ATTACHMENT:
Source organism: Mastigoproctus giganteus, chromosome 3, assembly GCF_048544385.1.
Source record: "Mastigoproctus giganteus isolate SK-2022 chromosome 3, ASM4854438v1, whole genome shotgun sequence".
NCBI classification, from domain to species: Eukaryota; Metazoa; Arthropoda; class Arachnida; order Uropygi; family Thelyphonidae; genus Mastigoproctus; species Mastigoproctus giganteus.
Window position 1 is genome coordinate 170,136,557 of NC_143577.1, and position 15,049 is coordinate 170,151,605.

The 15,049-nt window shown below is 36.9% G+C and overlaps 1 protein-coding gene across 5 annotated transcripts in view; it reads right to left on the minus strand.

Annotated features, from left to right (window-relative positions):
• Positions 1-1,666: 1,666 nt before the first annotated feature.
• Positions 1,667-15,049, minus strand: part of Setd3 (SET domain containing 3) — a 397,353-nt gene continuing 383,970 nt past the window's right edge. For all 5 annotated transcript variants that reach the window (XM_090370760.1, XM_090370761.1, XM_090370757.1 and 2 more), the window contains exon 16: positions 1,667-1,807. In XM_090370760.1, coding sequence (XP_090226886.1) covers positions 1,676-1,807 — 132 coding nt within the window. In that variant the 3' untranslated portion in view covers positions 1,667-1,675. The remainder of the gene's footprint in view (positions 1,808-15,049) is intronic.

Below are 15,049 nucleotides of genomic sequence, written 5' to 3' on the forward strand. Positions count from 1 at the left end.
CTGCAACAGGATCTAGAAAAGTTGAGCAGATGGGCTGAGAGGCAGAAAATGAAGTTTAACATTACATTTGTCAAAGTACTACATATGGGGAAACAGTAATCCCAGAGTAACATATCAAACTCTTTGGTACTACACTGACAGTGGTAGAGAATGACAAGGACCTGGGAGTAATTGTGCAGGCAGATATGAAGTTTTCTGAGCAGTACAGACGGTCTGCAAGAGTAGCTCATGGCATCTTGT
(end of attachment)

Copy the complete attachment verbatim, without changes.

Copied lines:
Source organism: Mastigoproctus giganteus, chromosome 3, assembly GCF_048544385.1.
Source record: "Mastigoproctus giganteus isolate SK-2022 chromosome 3, ASM4854438v1, whole genome shotgun sequence".
NCBI classification, from domain to species: Eukaryota; Metazoa; Arthropoda; class Arachnida; order Uropygi; family Thelyphonidae; genus Mastigoproctus; species Mastigoproctus giganteus.
Window position 1 is genome coordinate 170,136,557 of NC_143577.1, and position 15,049 is coordinate 170,151,605.

The 15,049-nt window shown below is 36.9% G+C and overlaps 1 protein-coding gene across 5 annotated transcripts in view; it reads right to left on the minus strand.

Annotated features, from left to right (window-relative positions):
• Positions 1-1,666: 1,666 nt before the first annotated feature.
• Positions 1,667-15,049, minus strand: part of Setd3 (SET domain containing 3) — a 397,353-nt gene continuing 383,970 nt past the window's right edge. For all 5 annotated transcript variants that reach the window (XM_090370760.1, XM_090370761.1, XM_090370757.1 and 2 more), the window contains exon 16: positions 1,667-1,807. In XM_090370760.1, coding sequence (XP_090226886.1) covers positions 1,676-1,807 — 132 coding nt within the window. In that variant the 3' untranslated portion in view covers positions 1,667-1,675. The remainder of the gene's footprint in view (positions 1,808-15,049) is intronic.

Below are 15,049 nucleotides of genomic sequence, written 5' to 3' on the forward strand. Positions count from 1 at the left end.
CTGCAACAGGATCTAGAAAAGTTGAGCAGATGGGCTGAGAGGCAGAAAATGAAGTTTAACATTACATTTGTCAAAGTACTACATATGGGGAAACAGTAATCCCAGAGTAACATATCAAACTCTTTGGTACTACACTGACAGTGGTAGAGAATGACAAGGACCTGGGAGTAATTGTGCAGGCAGATATGAAGTTTTCTGAGCAGTACAGACGGTCTGCAAGAGTAGCTCATGGCATCTTGT